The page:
Opportunistic Architecture. This style deals with tight budgets and has to be more focused on the best wins than larger teams do.

Guerilla Architecture. This is an interesting technique that deals as much with confrontation of the stakeholders who devalue or sidestep architecture. It’s difficult to be successful this way.

Overall, a good article and I can relate to nearly all of the different styles. I would say that reading this post was one of the more useful and important documents I’ve had the chance to review.


Post 17: EA Delivery and Valuation

In the EA chief architecture blog I’ve been reading and reflecting on this past week, an article focused on a team the author had taken over for and what ensued. Essentially, the EA team had a lot of “architecture material” written but this had not led to any delivery or plan for delivery. The intention was therefore to shape the next steps such that IT services acted on the concepts proposed and that build and delivery teams would implement and run it.

The key message in the article could be broken down by these 4 EA success criterias:

  1. Get [a team] with the right people
  2. Understand your customer
  3. Get a process [e.g. TOGAF ADM]
  4. Get some architectural artifacts to support the process [e.g. templates and diagnostic deliverables that lead to business outcomes]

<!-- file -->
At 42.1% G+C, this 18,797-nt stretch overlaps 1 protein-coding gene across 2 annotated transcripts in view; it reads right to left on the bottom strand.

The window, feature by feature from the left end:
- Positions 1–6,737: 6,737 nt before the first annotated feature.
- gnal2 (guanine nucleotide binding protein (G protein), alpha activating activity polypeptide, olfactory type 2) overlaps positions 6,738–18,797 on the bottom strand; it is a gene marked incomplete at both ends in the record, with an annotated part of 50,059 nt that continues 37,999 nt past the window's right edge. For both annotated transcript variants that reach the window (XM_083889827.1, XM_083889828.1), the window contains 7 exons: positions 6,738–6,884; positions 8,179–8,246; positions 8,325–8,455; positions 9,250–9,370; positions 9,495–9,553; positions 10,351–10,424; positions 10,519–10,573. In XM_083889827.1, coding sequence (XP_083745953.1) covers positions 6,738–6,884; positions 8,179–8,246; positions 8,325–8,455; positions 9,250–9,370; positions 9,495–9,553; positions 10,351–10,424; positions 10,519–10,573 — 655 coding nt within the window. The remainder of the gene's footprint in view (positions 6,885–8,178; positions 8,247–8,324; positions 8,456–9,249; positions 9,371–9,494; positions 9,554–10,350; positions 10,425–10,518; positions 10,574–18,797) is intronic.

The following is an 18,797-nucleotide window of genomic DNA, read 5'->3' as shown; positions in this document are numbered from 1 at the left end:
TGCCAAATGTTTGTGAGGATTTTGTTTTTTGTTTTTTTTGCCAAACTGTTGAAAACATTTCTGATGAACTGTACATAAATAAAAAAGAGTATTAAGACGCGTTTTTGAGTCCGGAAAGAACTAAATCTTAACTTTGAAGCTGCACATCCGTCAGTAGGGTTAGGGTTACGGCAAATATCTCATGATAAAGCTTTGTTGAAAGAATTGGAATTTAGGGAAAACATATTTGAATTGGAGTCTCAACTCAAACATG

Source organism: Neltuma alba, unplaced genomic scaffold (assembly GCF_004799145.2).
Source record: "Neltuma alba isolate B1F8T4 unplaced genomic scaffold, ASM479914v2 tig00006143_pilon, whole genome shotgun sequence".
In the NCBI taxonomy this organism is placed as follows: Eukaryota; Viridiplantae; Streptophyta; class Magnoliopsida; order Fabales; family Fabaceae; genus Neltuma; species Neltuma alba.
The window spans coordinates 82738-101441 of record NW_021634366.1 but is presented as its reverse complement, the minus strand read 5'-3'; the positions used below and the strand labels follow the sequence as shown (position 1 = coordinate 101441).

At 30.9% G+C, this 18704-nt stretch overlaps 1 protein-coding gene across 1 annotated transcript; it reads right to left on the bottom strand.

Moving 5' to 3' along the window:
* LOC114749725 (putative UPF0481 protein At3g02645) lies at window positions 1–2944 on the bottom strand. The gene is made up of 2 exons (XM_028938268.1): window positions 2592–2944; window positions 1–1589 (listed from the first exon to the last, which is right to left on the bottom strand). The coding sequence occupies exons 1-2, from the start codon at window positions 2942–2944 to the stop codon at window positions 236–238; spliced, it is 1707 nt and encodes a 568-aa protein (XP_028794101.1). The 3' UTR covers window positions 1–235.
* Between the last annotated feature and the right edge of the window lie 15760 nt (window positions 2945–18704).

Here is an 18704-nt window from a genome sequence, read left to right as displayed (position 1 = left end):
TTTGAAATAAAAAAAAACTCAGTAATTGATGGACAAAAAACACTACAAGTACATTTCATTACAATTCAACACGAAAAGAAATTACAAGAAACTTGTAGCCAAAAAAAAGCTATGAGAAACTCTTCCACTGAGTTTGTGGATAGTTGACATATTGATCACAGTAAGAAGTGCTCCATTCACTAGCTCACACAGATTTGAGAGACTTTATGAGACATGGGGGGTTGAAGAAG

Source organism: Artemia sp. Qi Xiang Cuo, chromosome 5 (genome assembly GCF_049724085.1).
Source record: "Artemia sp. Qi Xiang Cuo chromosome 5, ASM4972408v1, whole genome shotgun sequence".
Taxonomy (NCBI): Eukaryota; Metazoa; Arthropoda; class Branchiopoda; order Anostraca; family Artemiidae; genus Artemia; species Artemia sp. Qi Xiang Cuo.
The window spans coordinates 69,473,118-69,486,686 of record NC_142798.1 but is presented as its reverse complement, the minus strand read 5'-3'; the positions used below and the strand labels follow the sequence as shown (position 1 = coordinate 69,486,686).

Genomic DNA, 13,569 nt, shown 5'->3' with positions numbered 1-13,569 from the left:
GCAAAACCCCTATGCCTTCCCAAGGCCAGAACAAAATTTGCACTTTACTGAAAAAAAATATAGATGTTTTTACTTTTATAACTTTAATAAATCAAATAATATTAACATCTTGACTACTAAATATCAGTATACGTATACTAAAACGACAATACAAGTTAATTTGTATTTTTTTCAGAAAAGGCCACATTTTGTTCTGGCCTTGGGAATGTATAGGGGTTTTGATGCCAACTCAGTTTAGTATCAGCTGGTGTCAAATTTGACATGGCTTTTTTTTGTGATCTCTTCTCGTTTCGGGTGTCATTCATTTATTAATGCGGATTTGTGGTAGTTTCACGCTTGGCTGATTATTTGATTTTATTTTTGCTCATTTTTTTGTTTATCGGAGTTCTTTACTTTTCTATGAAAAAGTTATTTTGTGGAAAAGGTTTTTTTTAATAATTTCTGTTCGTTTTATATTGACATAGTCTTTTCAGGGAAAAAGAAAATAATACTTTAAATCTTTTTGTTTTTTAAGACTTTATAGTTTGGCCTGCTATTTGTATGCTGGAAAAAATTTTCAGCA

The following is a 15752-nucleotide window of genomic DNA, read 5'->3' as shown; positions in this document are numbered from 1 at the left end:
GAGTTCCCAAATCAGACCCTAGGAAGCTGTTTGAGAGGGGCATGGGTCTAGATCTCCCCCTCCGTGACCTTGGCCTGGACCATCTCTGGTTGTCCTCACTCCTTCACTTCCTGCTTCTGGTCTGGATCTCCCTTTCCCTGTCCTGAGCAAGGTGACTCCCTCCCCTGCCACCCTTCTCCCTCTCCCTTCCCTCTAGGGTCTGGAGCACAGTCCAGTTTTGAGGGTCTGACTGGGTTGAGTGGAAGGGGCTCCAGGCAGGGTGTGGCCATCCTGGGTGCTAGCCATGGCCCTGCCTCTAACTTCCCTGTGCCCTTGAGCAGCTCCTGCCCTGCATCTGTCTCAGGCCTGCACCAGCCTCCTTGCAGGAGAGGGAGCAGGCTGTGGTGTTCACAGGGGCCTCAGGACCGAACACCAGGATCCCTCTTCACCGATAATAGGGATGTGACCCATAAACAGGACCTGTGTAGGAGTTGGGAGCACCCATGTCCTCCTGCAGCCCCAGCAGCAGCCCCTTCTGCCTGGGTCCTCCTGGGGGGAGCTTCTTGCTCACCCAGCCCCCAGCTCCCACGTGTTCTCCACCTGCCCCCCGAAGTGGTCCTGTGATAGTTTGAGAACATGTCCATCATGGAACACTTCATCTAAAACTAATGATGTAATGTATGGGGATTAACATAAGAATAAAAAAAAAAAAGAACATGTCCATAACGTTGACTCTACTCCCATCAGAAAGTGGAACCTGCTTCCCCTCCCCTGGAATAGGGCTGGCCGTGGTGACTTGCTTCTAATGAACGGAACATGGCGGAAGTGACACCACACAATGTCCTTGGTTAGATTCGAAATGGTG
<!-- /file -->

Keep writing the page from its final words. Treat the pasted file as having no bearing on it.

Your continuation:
The right people are experienced, can operate with a level of autonomy, and have deep technical and business knowledge. They’re pragmatic and have excellent communication skills.

A process will help focus on the pain points and largest business needs/risks. It sets up to understand the motivation and ensure the engagement and project are aligned to business goals. A process ensures guidance towards an architecture target. The author also contends that EA keeps tabs (this is the governance role) on delivery in a non-obstructive way. This time around I agree, though I still contend that not all EA work efforts must lead to delivery. And I disagree that an EA should be a “free” project resource as proposed by the author. We have to set some practical limitations on where EA ends and other, related solution, engineering and developer roles take over.

Finally, get some digestible artifacts that are useful and intelligible to customers. A 3” document or 60 slide, slide-u-ment is not going to cut it. The key message is “find the relevant facts for each customer at each stage,” which I find as large good advice.


Post 16:  The Mission of Enterprise Architecture